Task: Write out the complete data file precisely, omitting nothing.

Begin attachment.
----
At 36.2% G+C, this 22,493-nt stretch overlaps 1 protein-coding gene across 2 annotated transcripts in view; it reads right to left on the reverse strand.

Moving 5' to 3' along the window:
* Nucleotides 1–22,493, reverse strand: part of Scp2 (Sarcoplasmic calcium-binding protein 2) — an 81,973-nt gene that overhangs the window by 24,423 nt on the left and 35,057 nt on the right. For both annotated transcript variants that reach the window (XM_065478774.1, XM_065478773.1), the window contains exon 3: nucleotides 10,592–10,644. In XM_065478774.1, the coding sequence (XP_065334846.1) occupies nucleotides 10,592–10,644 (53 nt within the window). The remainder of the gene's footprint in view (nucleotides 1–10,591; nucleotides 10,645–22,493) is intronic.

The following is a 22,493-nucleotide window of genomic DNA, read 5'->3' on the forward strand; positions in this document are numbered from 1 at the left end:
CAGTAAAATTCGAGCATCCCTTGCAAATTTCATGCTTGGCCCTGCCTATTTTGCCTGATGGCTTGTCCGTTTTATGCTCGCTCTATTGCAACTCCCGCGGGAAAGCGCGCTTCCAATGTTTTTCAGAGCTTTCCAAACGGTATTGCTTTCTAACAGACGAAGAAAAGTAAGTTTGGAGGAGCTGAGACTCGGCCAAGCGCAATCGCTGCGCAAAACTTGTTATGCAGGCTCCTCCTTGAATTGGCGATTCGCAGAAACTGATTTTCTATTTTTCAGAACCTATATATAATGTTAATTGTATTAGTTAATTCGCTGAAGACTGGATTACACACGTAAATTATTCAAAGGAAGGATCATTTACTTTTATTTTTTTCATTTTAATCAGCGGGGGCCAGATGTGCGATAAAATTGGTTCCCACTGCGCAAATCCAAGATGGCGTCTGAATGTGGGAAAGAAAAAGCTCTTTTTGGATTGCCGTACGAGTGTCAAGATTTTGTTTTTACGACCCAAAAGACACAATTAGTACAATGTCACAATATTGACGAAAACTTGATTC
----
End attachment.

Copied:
At 36.2% G+C, this 22,493-nt stretch overlaps 1 protein-coding gene across 2 annotated transcripts in view; it reads right to left on the reverse strand.

Moving 5' to 3' along the window:
* Nucleotides 1–22,493, reverse strand: part of Scp2 (Sarcoplasmic calcium-binding protein 2) — an 81,973-nt gene that overhangs the window by 24,423 nt on the left and 35,057 nt on the right. For both annotated transcript variants that reach the window (XM_065478774.1, XM_065478773.1), the window contains exon 3: nucleotides 10,592–10,644. In XM_065478774.1, the coding sequence (XP_065334846.1) occupies nucleotides 10,592–10,644 (53 nt within the window). The remainder of the gene's footprint in view (nucleotides 1–10,591; nucleotides 10,645–22,493) is intronic.

The following is a 22,493-nucleotide window of genomic DNA, read 5'->3' on the forward strand; positions in this document are numbered from 1 at the left end:
CAGTAAAATTCGAGCATCCCTTGCAAATTTCATGCTTGGCCCTGCCTATTTTGCCTGATGGCTTGTCCGTTTTATGCTCGCTCTATTGCAACTCCCGCGGGAAAGCGCGCTTCCAATGTTTTTCAGAGCTTTCCAAACGGTATTGCTTTCTAACAGACGAAGAAAAGTAAGTTTGGAGGAGCTGAGACTCGGCCAAGCGCAATCGCTGCGCAAAACTTGTTATGCAGGCTCCTCCTTGAATTGGCGATTCGCAGAAACTGATTTTCTATTTTTCAGAACCTATATATAATGTTAATTGTATTAGTTAATTCGCTGAAGACTGGATTACACACGTAAATTATTCAAAGGAAGGATCATTTACTTTTATTTTTTTCATTTTAATCAGCGGGGGCCAGATGTGCGATAAAATTGGTTCCCACTGCGCAAATCCAAGATGGCGTCTGAATGTGGGAAAGAAAAAGCTCTTTTTGGATTGCCGTACGAGTGTCAAGATTTTGTTTTTACGACCCAAAAGACACAATTAGTACAATGTCACAATATTGACGAAAACTTGATTC